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Recapping Neuroscience 2014
12-11-2014
by Randall C Willis  |  Email the author
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Capitalizing on Brain Power
 
Tens of thousands of scientists from around the world flocked to Washington, D.C., in November to attend Neuroscience 2014, sharing insights and experiences on topics ranging from neurodegenerative disorders to addiction to sensory systems both human and technological. Below is just a sample of some of the research that was presented.
 
 
Nanoparticles for Parkinson’s
 
In earlier work using a MPTP-induced mouse model of Parkinson’s disease (PD), researchers at Virginia College of Osteopathic Medicine had demonstrated that cerium oxide nanoparticles (CeONPs) could protect mice from dopaminergic loss when given before the MPTP challenge. As they presented last week in Washington, these same particles—known to protect cells from oxidative stress and mitochondrial damage—may also work to reverse PD damage once it has begun.
 
After inducing PD in the mouse model with several injections of MPTP, the researchers then injected a single dose of CeONP. A week later, mice were sacrificed and brains were examined for dopamine content in the striatum, the number of dopaminergic neurons and lipid peroxidation levels.
 
They found that CeONP introduction not only maintained striatal dopamine at 50 percent of normal levels, it also preserved dopaminergic neuron counts by about 85 percent of controls and reduced oxidative stress. All of this offers hope for future PD treatment.
 
“Our research demonstrates for the first time that cerium oxide nanoparticles have the potential of slowing down, halting or even reversing the progression of Parkinson’s disease after the disease has developed,” said study lead author Beverly Rzigalinski in announcing the study.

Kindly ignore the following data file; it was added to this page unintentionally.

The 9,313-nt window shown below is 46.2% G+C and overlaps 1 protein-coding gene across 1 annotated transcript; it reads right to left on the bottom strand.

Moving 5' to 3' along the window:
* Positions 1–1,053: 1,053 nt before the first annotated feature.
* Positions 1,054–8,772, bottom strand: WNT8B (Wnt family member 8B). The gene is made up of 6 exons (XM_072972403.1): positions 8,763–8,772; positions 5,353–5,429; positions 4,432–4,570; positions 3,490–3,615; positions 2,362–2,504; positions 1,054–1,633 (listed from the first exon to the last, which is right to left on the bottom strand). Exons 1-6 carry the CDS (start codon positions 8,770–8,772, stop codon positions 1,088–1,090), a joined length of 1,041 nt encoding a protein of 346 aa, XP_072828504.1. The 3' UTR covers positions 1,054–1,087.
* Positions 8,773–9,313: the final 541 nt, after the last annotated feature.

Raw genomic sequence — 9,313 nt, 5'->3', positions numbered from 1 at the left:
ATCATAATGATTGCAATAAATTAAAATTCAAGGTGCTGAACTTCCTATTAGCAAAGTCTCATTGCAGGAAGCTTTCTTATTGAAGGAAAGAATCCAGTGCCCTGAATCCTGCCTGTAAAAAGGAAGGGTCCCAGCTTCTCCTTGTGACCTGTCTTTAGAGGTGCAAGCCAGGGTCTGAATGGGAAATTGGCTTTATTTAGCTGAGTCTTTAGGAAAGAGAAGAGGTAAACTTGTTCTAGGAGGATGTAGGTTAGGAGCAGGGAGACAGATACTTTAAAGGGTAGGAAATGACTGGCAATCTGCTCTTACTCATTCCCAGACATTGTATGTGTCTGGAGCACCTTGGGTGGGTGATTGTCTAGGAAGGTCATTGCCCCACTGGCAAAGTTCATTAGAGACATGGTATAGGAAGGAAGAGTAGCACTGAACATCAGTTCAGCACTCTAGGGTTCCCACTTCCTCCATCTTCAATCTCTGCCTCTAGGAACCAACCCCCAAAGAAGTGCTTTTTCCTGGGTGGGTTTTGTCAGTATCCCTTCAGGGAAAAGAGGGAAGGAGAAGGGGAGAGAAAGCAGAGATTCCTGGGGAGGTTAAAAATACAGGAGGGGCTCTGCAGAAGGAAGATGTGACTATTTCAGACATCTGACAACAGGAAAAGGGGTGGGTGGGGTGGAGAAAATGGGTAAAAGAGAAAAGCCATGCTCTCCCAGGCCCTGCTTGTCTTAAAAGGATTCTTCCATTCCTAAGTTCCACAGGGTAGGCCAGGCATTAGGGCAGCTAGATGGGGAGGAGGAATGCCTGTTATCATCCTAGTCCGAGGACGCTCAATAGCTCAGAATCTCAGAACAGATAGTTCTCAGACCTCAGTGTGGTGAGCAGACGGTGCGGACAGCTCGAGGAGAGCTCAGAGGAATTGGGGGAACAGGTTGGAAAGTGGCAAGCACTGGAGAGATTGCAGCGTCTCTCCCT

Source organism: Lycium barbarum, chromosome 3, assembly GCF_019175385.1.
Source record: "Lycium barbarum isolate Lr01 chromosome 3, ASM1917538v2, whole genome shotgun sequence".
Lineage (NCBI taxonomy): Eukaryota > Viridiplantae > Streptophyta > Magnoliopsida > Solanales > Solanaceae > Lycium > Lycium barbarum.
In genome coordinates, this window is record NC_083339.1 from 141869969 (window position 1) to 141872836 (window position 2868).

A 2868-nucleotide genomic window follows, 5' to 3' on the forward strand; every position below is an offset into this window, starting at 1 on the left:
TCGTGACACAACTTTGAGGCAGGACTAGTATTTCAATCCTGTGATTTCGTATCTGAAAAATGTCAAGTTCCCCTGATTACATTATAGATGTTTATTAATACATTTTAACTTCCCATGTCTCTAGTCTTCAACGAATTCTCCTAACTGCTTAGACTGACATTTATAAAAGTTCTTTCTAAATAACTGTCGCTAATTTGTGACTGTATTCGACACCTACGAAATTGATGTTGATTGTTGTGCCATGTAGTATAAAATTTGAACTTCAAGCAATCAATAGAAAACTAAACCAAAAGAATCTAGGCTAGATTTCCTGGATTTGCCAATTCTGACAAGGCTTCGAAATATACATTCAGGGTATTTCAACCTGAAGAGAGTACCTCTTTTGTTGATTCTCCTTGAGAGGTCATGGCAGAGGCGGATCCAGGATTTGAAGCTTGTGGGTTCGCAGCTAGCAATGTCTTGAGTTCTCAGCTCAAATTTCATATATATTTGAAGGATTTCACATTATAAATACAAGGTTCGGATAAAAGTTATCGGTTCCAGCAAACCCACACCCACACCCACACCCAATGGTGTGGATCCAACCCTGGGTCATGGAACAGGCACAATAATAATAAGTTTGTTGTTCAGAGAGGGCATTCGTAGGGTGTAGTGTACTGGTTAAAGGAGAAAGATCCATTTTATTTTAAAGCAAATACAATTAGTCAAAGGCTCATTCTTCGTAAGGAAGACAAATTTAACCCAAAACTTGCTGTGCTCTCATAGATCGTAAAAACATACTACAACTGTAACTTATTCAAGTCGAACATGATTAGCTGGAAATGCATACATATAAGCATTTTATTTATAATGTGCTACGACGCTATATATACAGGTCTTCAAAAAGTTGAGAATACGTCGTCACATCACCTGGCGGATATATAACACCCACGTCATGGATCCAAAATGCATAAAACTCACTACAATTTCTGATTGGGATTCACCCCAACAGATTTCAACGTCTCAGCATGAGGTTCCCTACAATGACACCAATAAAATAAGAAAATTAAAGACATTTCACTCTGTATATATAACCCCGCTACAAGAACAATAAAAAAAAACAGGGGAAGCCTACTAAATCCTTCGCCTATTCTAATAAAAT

Just getting started in Parkinson’s
 
One frustrating challenge for people with Parkinson’s disease (PD) is simply initiating movement, and it can seem as though they are stuck. Research from Lisbon’s Champalimaud Centre for the Unknown suggests that this may indeed be the case and that motion is more fluid once people get past this inertial block.
 
Using optogenetics—a method that effectively adds an on-off switch to cellular activation—the researchers examined the role of SNC dopaminergic neurons in the initiation of self-paced movement in mice. They found that inhibiting SNC dopaminergic neurons caused mice to spend more time immobile, but if the mouse was already moving when they flipped the switch, mobility was not impeded until the first time the mouse stopped.
 
They also found, in very preliminary results, that the opposite was also true. A very brief activation of SNC dopaminergic neurons was sufficient to promote movement in immobile mice. Thus, it would appear that these neurons are critical to movement initiation but not maintenance of ongoing movement.
 
“It’s long been known that the destruction of dopamine-producing neurons is a hallmark of Parkinson’s disease, but until now, the connection between the loss of those neurons and the ability to initiate movement, a symptom of Parkinson’s, wasn’t clear,” stated Joaquim Alves da Silva, lead author of the study. “Our research indicates that dopamine neurons are critical to initiate movement.”
 
 
What an oligomeric web (Part One)
 
The aggregation of the protein tau is a pathological hallmark of many neurodegenerative conditions including Alzheimer’s disease (AD) and traumatic brain injury (TBI). Traditionally, chaotic tau tangles had been thought to promote these diseases, but a growing body of evidence is suggesting that this may not be the case; rather, the culprit may be more organized tau oligomers.
 
Using immunoprecipitation, researchers from the University of Texas, Galveston, isolated tau oligomers from the brains of AD, fluid-percussion-injured rat and blast-injured mouse brains, which they characterized biochemically and morphologically using atomic fluorescence microscopy. They then injected the oligomers into the brains of mice overexpressing human tau protein (Htau mice).
 
They confirmed that TBI did produce tau oligomers reminiscent of those found in AD brains and that these oligomers were able to induce cognitive deficiencies when introduced into Htau mice.
 
“Our findings add to the growing evidence that tau oligomers—not tau protein in general—are responsible for the development of neurodegenerative diseases such as Alzheimer’s and for damage associated with traumatic brain injury,” stated study lead author Julia Gerson. “These tau anomalies may be a viable target for drug development in TBI and in prevention of neurodegenerative diseases.”
 
 
What an oligomeric web (Part Two)